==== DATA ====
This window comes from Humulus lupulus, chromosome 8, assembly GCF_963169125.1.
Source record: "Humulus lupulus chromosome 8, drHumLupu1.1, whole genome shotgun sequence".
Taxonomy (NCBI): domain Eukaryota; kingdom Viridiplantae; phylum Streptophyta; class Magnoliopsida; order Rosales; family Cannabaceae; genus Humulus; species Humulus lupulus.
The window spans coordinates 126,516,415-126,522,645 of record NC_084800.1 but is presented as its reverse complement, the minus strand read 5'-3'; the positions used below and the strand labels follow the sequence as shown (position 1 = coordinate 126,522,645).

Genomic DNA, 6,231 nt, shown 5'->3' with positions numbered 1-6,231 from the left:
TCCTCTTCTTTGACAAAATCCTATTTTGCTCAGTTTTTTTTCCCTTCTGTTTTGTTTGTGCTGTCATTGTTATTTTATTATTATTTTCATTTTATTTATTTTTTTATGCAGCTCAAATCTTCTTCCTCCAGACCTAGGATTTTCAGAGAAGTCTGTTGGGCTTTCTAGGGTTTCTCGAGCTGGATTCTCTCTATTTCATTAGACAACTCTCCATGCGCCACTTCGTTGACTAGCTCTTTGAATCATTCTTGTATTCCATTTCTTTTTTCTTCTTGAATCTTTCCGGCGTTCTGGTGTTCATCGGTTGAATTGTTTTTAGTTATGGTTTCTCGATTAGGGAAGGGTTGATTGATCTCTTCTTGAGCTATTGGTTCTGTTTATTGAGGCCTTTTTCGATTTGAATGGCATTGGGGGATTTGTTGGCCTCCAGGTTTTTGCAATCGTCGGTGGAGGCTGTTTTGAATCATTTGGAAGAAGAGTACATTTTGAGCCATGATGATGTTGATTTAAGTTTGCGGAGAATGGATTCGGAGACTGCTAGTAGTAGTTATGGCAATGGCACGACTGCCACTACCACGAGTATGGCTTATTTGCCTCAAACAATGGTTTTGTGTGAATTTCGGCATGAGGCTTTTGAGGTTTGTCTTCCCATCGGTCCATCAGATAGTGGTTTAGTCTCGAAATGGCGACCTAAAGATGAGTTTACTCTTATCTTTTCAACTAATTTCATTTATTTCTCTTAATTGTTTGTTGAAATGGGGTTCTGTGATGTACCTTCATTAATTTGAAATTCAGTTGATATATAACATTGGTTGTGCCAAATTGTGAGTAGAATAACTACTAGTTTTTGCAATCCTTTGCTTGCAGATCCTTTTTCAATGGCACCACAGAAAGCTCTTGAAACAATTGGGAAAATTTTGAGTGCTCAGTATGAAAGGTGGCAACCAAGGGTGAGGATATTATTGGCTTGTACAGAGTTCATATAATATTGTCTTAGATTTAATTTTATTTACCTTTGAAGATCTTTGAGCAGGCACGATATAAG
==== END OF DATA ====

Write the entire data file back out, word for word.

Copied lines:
This window comes from Humulus lupulus, chromosome 8, assembly GCF_963169125.1.
Source record: "Humulus lupulus chromosome 8, drHumLupu1.1, whole genome shotgun sequence".
Taxonomy (NCBI): domain Eukaryota; kingdom Viridiplantae; phylum Streptophyta; class Magnoliopsida; order Rosales; family Cannabaceae; genus Humulus; species Humulus lupulus.
The window spans coordinates 126,516,415-126,522,645 of record NC_084800.1 but is presented as its reverse complement, the minus strand read 5'-3'; the positions used below and the strand labels follow the sequence as shown (position 1 = coordinate 126,522,645).

Genomic DNA, 6,231 nt, shown 5'->3' with positions numbered 1-6,231 from the left:
TCCTCTTCTTTGACAAAATCCTATTTTGCTCAGTTTTTTTTCCCTTCTGTTTTGTTTGTGCTGTCATTGTTATTTTATTATTATTTTCATTTTATTTATTTTTTTATGCAGCTCAAATCTTCTTCCTCCAGACCTAGGATTTTCAGAGAAGTCTGTTGGGCTTTCTAGGGTTTCTCGAGCTGGATTCTCTCTATTTCATTAGACAACTCTCCATGCGCCACTTCGTTGACTAGCTCTTTGAATCATTCTTGTATTCCATTTCTTTTTTCTTCTTGAATCTTTCCGGCGTTCTGGTGTTCATCGGTTGAATTGTTTTTAGTTATGGTTTCTCGATTAGGGAAGGGTTGATTGATCTCTTCTTGAGCTATTGGTTCTGTTTATTGAGGCCTTTTTCGATTTGAATGGCATTGGGGGATTTGTTGGCCTCCAGGTTTTTGCAATCGTCGGTGGAGGCTGTTTTGAATCATTTGGAAGAAGAGTACATTTTGAGCCATGATGATGTTGATTTAAGTTTGCGGAGAATGGATTCGGAGACTGCTAGTAGTAGTTATGGCAATGGCACGACTGCCACTACCACGAGTATGGCTTATTTGCCTCAAACAATGGTTTTGTGTGAATTTCGGCATGAGGCTTTTGAGGTTTGTCTTCCCATCGGTCCATCAGATAGTGGTTTAGTCTCGAAATGGCGACCTAAAGATGAGTTTACTCTTATCTTTTCAACTAATTTCATTTATTTCTCTTAATTGTTTGTTGAAATGGGGTTCTGTGATGTACCTTCATTAATTTGAAATTCAGTTGATATATAACATTGGTTGTGCCAAATTGTGAGTAGAATAACTACTAGTTTTTGCAATCCTTTGCTTGCAGATCCTTTTTCAATGGCACCACAGAAAGCTCTTGAAACAATTGGGAAAATTTTGAGTGCTCAGTATGAAAGGTGGCAACCAAGGGTGAGGATATTATTGGCTTGTACAGAGTTCATATAATATTGTCTTAGATTTAATTTTATTTACCTTTGAAGATCTTTGAGCAGGCACGATATAAG